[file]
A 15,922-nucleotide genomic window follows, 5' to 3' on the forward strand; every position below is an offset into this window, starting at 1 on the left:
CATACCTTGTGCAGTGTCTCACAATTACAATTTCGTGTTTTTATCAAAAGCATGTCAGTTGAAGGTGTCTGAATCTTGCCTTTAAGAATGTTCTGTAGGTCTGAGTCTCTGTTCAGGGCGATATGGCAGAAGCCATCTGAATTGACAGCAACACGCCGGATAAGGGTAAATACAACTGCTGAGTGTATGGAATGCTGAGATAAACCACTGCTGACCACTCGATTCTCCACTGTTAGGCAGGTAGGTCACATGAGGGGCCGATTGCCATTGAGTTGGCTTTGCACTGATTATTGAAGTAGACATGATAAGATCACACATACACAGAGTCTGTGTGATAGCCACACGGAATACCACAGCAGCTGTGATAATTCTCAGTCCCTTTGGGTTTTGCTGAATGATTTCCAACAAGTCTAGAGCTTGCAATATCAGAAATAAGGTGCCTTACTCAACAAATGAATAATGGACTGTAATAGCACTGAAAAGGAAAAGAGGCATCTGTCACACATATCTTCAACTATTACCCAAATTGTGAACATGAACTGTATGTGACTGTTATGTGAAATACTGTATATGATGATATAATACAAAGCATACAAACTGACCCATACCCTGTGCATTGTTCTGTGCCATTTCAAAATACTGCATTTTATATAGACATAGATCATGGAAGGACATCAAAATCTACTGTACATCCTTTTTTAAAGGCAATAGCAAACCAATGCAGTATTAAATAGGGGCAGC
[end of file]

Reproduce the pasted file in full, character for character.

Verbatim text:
A 15,922-nucleotide genomic window follows, 5' to 3' on the forward strand; every position below is an offset into this window, starting at 1 on the left:
CATACCTTGTGCAGTGTCTCACAATTACAATTTCGTGTTTTTATCAAAAGCATGTCAGTTGAAGGTGTCTGAATCTTGCCTTTAAGAATGTTCTGTAGGTCTGAGTCTCTGTTCAGGGCGATATGGCAGAAGCCATCTGAATTGACAGCAACACGCCGGATAAGGGTAAATACAACTGCTGAGTGTATGGAATGCTGAGATAAACCACTGCTGACCACTCGATTCTCCACTGTTAGGCAGGTAGGTCACATGAGGGGCCGATTGCCATTGAGTTGGCTTTGCACTGATTATTGAAGTAGACATGATAAGATCACACATACACAGAGTCTGTGTGATAGCCACACGGAATACCACAGCAGCTGTGATAATTCTCAGTCCCTTTGGGTTTTGCTGAATGATTTCCAACAAGTCTAGAGCTTGCAATATCAGAAATAAGGTGCCTTACTCAACAAATGAATAATGGACTGTAATAGCACTGAAAAGGAAAAGAGGCATCTGTCACACATATCTTCAACTATTACCCAAATTGTGAACATGAACTGTATGTGACTGTTATGTGAAATACTGTATATGATGATATAATACAAAGCATACAAACTGACCCATACCCTGTGCATTGTTCTGTGCCATTTCAAAATACTGCATTTTATATAGACATAGATCATGGAAGGACATCAAAATCTACTGTACATCCTTTTTTAAAGGCAATAGCAAACCAATGCAGTATTAAATAGGGGCAGC